The annual Dark Sky Festival in Jasper National Park ended with the best finale – dark skies, on a beautiful star-filled night.
On Saturday night, October 22, I left the final set of science talks in the Big Tent at the heart of the Festival and headed out down the Icefields Parkway for a night of shooting Jasper by starlight.
The lead image is of the winter stars, including the Pleiades, rising above Mt. Kerkeslin at Athabasca Falls.
I shot the image above moments later, from the usual viewpoint overlooking the Falls, reduced to a trickle in late autumn. Illumination is solely by starlight – no artificial and glaring light painting here.
Earlier in the night, I stopped at the Athabasca River Viewpoint and shot the autumn stars of Cassiopeia, Andromeda, and Perseus above Mt. Kerkeslin. The Pleiades are just appearing above the mountain ridge.
From that viewpoint I shot a scene looking south over the river and with the stars of Capricornus and Aquarius above the Divide.
At the start of the night I stopped at the viewpoint for Athabasca Pass far in the distance. The summer Milky Way was setting over the pass. This historic pass was used by David Thompson in the late 1700s and early 1800s as his route into B.C. to extend the fur trade across the Divide. Thompson writes in his Journal about one particularly clear night on the pass:
“My men were not at their ease, yet when night came they admired the brilliancy of the Stars, and as one of them said, he thought he could almost touch them with his hand.”
The night ended with a display of Northern Lights over the Athabasca River. What a superb night under the stars in Jasper!
As a finale, here’s a music video collecting together still images and time-lapse movies shot this night, and on two other nights during the Dark Sky Festival, including at the big Lake Annette “Beyond the Stars” star party I spoke at.
As usual, enlarge to full screen and go to HD for the best view.
My new 4-minute video presents time-lapse and still images shot in the Rockies this past summer.
It’s been a busy summer for shooting. Since July I’ve spent a week each in Banff, Jasper and Waterton Lakes National Parks shooting nightscape stills and time-lapse videos of Alberta’s famous Rocky Mountain landscapes by night.
This compilation includes some of the best footage, plus some panned still images, set to a wonderful piece of royalty-free (i.e. legal!) music by Adi Goldstein.
For many of the sequences I employed “motion control” (MoCo) devices that incrementally move the cameras during the one to three hours that they are taking the 200 to 450 frames needed for a time-lapse sequence.
I used the compact single-axis Radian, the 2-axis eMotimo, and the Dynamic Perception Stage Zero dolly, now equipped with their new Stage R single-axis panning unit. This was the first summer with the eMotimo and Stage R, so I’m still learning their best settings for speed, angles, and ramping rates.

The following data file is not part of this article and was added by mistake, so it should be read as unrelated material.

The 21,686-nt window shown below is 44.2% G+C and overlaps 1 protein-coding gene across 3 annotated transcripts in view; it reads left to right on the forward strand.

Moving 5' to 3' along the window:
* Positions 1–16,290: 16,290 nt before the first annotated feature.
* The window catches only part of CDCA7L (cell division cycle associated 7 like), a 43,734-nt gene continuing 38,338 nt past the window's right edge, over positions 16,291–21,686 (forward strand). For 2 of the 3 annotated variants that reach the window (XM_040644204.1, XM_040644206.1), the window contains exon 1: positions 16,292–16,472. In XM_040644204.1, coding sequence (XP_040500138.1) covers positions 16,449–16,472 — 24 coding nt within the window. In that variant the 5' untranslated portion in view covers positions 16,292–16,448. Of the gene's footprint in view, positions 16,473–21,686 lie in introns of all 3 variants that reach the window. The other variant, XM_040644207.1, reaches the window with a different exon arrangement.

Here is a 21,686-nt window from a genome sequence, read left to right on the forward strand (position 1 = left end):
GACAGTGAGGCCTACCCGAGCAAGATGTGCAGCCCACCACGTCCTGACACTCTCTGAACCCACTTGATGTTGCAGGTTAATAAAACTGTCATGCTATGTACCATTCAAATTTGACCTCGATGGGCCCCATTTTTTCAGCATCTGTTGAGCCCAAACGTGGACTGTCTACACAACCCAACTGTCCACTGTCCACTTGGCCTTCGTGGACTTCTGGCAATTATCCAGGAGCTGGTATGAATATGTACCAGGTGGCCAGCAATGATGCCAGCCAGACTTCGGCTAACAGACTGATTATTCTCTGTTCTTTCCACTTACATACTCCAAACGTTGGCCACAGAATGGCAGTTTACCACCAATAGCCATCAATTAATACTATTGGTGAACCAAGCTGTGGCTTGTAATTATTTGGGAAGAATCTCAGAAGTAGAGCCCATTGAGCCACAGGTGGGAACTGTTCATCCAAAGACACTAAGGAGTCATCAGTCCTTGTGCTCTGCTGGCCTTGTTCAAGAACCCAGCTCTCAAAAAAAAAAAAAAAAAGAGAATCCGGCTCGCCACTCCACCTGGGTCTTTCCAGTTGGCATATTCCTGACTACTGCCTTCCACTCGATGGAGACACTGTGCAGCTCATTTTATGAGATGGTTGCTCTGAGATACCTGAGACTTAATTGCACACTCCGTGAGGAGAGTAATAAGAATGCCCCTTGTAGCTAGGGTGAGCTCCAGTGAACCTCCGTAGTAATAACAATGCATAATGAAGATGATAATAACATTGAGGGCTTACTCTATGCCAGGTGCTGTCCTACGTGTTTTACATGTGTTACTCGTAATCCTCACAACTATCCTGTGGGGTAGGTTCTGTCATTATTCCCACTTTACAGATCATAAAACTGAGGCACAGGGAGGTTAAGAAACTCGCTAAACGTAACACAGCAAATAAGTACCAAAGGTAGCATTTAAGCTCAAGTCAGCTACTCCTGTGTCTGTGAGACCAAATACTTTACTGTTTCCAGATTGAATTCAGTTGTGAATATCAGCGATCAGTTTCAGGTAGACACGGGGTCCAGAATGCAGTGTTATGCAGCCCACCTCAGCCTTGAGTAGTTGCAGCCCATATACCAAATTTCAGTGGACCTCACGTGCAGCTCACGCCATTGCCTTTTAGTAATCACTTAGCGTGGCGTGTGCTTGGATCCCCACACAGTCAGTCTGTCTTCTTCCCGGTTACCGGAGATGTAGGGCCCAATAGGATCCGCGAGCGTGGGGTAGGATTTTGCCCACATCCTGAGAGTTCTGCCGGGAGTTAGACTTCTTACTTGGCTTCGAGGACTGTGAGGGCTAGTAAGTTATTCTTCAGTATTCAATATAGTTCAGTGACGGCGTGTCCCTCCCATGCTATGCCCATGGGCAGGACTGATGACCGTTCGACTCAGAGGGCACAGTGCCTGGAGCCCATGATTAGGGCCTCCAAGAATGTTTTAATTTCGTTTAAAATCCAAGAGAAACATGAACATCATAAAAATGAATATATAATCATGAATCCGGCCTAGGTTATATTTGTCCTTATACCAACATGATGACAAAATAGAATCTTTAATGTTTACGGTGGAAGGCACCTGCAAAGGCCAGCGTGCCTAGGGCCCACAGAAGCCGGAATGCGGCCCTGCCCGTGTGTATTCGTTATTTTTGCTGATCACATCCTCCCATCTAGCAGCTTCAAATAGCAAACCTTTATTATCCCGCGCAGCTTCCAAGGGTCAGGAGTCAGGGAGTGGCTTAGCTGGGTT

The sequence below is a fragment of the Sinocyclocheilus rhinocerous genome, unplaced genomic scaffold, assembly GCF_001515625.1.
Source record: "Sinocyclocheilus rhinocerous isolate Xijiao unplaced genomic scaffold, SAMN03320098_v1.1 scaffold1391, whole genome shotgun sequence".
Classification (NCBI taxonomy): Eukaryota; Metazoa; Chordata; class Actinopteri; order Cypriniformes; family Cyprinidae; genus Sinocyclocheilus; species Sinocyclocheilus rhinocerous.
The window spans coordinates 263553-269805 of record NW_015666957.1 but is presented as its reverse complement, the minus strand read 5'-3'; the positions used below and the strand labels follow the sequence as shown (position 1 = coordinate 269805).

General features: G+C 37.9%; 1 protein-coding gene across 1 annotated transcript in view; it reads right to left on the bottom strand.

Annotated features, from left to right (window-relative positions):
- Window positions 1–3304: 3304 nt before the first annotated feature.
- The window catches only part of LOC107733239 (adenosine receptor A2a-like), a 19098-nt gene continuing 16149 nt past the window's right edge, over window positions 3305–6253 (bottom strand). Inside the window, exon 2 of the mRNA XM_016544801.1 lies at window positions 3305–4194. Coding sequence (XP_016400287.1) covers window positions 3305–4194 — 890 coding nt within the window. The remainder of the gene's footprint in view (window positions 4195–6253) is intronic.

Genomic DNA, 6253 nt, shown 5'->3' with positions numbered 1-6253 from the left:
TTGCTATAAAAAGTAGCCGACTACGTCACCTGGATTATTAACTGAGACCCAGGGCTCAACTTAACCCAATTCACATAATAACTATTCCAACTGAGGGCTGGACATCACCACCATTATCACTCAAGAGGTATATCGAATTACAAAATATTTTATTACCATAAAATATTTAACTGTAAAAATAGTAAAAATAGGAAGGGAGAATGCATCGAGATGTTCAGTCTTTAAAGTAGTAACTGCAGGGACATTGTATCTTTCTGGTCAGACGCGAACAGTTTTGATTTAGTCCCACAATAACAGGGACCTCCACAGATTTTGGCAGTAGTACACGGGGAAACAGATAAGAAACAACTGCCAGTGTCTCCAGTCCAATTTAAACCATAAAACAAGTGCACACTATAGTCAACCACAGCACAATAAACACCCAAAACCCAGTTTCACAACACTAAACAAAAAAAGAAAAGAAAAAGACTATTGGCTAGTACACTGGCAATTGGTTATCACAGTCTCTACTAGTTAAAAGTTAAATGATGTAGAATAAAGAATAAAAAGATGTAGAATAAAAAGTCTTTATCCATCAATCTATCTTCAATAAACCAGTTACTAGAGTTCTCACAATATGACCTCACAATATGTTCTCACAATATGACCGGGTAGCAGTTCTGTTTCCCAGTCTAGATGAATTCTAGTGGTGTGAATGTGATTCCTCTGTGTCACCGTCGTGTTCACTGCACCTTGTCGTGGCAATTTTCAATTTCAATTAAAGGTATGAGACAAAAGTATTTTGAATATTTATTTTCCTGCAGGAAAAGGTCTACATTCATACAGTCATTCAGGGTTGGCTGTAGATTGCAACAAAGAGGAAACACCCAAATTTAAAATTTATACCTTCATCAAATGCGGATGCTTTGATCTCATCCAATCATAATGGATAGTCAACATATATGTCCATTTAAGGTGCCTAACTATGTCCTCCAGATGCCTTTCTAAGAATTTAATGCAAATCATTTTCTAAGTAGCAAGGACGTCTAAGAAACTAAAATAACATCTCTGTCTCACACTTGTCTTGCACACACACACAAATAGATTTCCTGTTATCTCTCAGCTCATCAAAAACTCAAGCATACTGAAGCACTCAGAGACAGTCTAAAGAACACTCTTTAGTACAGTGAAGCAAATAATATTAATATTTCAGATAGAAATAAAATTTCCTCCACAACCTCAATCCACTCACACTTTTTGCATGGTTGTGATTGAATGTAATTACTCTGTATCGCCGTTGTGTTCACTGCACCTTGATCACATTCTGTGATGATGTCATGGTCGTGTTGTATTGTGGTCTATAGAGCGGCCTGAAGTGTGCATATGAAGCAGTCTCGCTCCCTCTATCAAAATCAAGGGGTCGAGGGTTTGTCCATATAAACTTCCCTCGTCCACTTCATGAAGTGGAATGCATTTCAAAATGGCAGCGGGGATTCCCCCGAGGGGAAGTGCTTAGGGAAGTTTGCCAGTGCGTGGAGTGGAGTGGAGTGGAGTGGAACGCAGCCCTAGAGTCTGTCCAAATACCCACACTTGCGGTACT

In recent blogs you’ve seen many still images shot as part of these sequences, or with other cameras dedicated to shooting stills. Now you get to see some of the time-lapse videos that represent many nights of shooting, and many hours sitting in the car waiting for the automated camera gear to finish its shooting task.
Time-lapse shooting is an exercise in dedication and self-denial!
I hope you enjoy the result. Do click on the Enlarge button to go full-screen. Or visit my Vimeo site to watch the video, and others, there.
The autumn stars rise in trails over Athabasca Falls and Mt. Kerkeslin in Jasper National Park.
Last night was a good one for shooting nightscapes in Jasper. Skies cleared for a beautiful moonlit night, ideal for nightscape shooting.
I went to Athabasca Falls, a popular scenic attraction in Jasper but deserted after dark. I set up cameras at the usual overlook, shooting both a time-lapse and star trail set.
The main image above is the result of stacking 100 images in the star trail set. I used the Advanced Stacker Plus actions from Star Circle Academy.
The foreground comes from one image, shot early in the sequence when the Moon lit more of the landscape. The Falls themselves remained in shadow, as I had expected from my lighting angle calculation and knowing the site.
The star trail image shows the autumn stars of Andromeda, Cassiopeia ad Perseus rising over Mt. Kerkeslin, the famous backdrop to Athabasca Falls on the Athabasca River, making its way to the Arctic Ocean
This image is a 4-segment panorama I shot earlier in the evening in the twilight, with the waxing Moon over the Athabasca River.
In the early 1800s, after explorer, astronomer, and fur trader David Thompson had to abandon his original route over the Rockies at Howse Pass, he came north, and followed the Athabasca and Whirlpool Rivers up over the Athabasca Pass, his new main route to the B.C. interior.
Athabasca Falls is one of the most popular and photographed attractions in Jasper National Park – by day. But by night, the falls on the Athabasca River are deserted.
In the distance, the stars rise behind Mount Kerkeslin. In the foreground, the river plunges into a deep gorge. These waters, with headwaters at the Columbia Glacier in the Icefields to the south, eventually make their way north to the Arctic Ocean.
I was at the Falls last Friday night, to shoot them by moonlight and under the stars. But in this case, I provided added foreground illumination from a flashlight.
As I took this and other shots, flashes of lightning from nearby thunderstorms occasionally lit the night. I had a couple of hours of clear skies before clouds moved in for the night, enough time to get frames for a time-lapse movie and some still frames like this one.